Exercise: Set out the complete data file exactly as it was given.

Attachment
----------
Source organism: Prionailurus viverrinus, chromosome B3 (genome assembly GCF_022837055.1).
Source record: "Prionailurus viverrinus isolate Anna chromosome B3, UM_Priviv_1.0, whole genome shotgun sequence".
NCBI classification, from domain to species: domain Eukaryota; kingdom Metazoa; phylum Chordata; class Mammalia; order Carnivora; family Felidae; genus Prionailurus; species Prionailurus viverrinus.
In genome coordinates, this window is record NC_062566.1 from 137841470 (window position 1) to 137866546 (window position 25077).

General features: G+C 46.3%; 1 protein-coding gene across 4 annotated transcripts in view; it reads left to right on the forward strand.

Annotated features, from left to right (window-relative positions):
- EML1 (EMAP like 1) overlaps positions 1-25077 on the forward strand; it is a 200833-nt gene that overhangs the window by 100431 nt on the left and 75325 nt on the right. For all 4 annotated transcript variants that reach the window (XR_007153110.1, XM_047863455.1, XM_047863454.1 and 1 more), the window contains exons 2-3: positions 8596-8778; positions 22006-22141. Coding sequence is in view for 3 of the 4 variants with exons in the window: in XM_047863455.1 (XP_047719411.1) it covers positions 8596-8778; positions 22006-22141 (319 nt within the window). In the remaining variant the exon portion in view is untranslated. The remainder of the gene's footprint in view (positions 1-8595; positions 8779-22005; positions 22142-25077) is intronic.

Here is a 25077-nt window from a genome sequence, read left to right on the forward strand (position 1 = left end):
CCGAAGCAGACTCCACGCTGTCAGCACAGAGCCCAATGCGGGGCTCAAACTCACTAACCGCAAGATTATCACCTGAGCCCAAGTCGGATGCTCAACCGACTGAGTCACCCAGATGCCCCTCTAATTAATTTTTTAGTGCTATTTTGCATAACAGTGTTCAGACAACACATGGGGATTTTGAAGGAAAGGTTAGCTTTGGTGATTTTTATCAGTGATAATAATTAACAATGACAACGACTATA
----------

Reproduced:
Source organism: Prionailurus viverrinus, chromosome B3 (genome assembly GCF_022837055.1).
Source record: "Prionailurus viverrinus isolate Anna chromosome B3, UM_Priviv_1.0, whole genome shotgun sequence".
NCBI classification, from domain to species: domain Eukaryota; kingdom Metazoa; phylum Chordata; class Mammalia; order Carnivora; family Felidae; genus Prionailurus; species Prionailurus viverrinus.
In genome coordinates, this window is record NC_062566.1 from 137841470 (window position 1) to 137866546 (window position 25077).

General features: G+C 46.3%; 1 protein-coding gene across 4 annotated transcripts in view; it reads left to right on the forward strand.

Annotated features, from left to right (window-relative positions):
- EML1 (EMAP like 1) overlaps positions 1-25077 on the forward strand; it is a 200833-nt gene that overhangs the window by 100431 nt on the left and 75325 nt on the right. For all 4 annotated transcript variants that reach the window (XR_007153110.1, XM_047863455.1, XM_047863454.1 and 1 more), the window contains exons 2-3: positions 8596-8778; positions 22006-22141. Coding sequence is in view for 3 of the 4 variants with exons in the window: in XM_047863455.1 (XP_047719411.1) it covers positions 8596-8778; positions 22006-22141 (319 nt within the window). In the remaining variant the exon portion in view is untranslated. The remainder of the gene's footprint in view (positions 1-8595; positions 8779-22005; positions 22142-25077) is intronic.

Here is a 25077-nt window from a genome sequence, read left to right on the forward strand (position 1 = left end):
CCGAAGCAGACTCCACGCTGTCAGCACAGAGCCCAATGCGGGGCTCAAACTCACTAACCGCAAGATTATCACCTGAGCCCAAGTCGGATGCTCAACCGACTGAGTCACCCAGATGCCCCTCTAATTAATTTTTTAGTGCTATTTTGCATAACAGTGTTCAGACAACACATGGGGATTTTGAAGGAAAGGTTAGCTTTGGTGATTTTTATCAGTGATAATAATTAACAATGACAACGACTATA